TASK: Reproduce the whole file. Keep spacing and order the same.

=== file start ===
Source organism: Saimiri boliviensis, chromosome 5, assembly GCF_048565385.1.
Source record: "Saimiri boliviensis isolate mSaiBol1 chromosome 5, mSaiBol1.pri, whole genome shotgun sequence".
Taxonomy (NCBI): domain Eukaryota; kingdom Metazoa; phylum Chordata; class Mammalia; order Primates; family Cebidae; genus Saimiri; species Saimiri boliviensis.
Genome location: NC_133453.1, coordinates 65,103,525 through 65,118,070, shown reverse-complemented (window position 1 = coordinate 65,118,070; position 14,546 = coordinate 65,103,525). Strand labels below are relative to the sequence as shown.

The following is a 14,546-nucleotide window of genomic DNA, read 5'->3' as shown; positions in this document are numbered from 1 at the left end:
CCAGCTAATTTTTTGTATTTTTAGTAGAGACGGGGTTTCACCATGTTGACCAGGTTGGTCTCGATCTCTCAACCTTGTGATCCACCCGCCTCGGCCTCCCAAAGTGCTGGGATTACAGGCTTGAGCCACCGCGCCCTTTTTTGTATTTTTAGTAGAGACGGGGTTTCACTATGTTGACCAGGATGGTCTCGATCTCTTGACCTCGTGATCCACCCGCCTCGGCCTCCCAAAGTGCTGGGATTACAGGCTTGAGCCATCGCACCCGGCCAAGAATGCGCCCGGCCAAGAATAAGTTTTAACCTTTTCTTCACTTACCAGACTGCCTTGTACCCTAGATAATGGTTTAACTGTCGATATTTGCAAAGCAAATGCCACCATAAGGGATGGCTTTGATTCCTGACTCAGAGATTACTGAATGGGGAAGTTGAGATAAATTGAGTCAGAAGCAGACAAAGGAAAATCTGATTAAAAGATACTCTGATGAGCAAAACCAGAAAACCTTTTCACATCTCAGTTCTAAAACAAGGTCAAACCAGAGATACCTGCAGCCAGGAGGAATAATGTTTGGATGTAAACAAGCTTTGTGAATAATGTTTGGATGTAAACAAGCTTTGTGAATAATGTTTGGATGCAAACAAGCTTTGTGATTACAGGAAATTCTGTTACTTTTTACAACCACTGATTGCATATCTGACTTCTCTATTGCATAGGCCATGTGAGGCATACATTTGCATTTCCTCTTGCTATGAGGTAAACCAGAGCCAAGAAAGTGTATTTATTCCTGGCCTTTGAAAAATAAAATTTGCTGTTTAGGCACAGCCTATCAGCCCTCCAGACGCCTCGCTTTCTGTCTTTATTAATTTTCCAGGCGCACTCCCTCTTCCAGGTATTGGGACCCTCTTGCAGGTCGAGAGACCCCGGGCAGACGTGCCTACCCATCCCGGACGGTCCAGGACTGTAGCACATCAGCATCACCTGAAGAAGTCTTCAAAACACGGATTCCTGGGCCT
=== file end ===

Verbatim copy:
Source organism: Saimiri boliviensis, chromosome 5, assembly GCF_048565385.1.
Source record: "Saimiri boliviensis isolate mSaiBol1 chromosome 5, mSaiBol1.pri, whole genome shotgun sequence".
Taxonomy (NCBI): domain Eukaryota; kingdom Metazoa; phylum Chordata; class Mammalia; order Primates; family Cebidae; genus Saimiri; species Saimiri boliviensis.
Genome location: NC_133453.1, coordinates 65,103,525 through 65,118,070, shown reverse-complemented (window position 1 = coordinate 65,118,070; position 14,546 = coordinate 65,103,525). Strand labels below are relative to the sequence as shown.

The following is a 14,546-nucleotide window of genomic DNA, read 5'->3' as shown; positions in this document are numbered from 1 at the left end:
CCAGCTAATTTTTTGTATTTTTAGTAGAGACGGGGTTTCACCATGTTGACCAGGTTGGTCTCGATCTCTCAACCTTGTGATCCACCCGCCTCGGCCTCCCAAAGTGCTGGGATTACAGGCTTGAGCCACCGCGCCCTTTTTTGTATTTTTAGTAGAGACGGGGTTTCACTATGTTGACCAGGATGGTCTCGATCTCTTGACCTCGTGATCCACCCGCCTCGGCCTCCCAAAGTGCTGGGATTACAGGCTTGAGCCATCGCACCCGGCCAAGAATGCGCCCGGCCAAGAATAAGTTTTAACCTTTTCTTCACTTACCAGACTGCCTTGTACCCTAGATAATGGTTTAACTGTCGATATTTGCAAAGCAAATGCCACCATAAGGGATGGCTTTGATTCCTGACTCAGAGATTACTGAATGGGGAAGTTGAGATAAATTGAGTCAGAAGCAGACAAAGGAAAATCTGATTAAAAGATACTCTGATGAGCAAAACCAGAAAACCTTTTCACATCTCAGTTCTAAAACAAGGTCAAACCAGAGATACCTGCAGCCAGGAGGAATAATGTTTGGATGTAAACAAGCTTTGTGAATAATGTTTGGATGTAAACAAGCTTTGTGAATAATGTTTGGATGCAAACAAGCTTTGTGATTACAGGAAATTCTGTTACTTTTTACAACCACTGATTGCATATCTGACTTCTCTATTGCATAGGCCATGTGAGGCATACATTTGCATTTCCTCTTGCTATGAGGTAAACCAGAGCCAAGAAAGTGTATTTATTCCTGGCCTTTGAAAAATAAAATTTGCTGTTTAGGCACAGCCTATCAGCCCTCCAGACGCCTCGCTTTCTGTCTTTATTAATTTTCCAGGCGCACTCCCTCTTCCAGGTATTGGGACCCTCTTGCAGGTCGAGAGACCCCGGGCAGACGTGCCTACCCATCCCGGACGGTCCAGGACTGTAGCACATCAGCATCACCTGAAGAAGTCTTCAAAACACGGATTCCTGGGCCT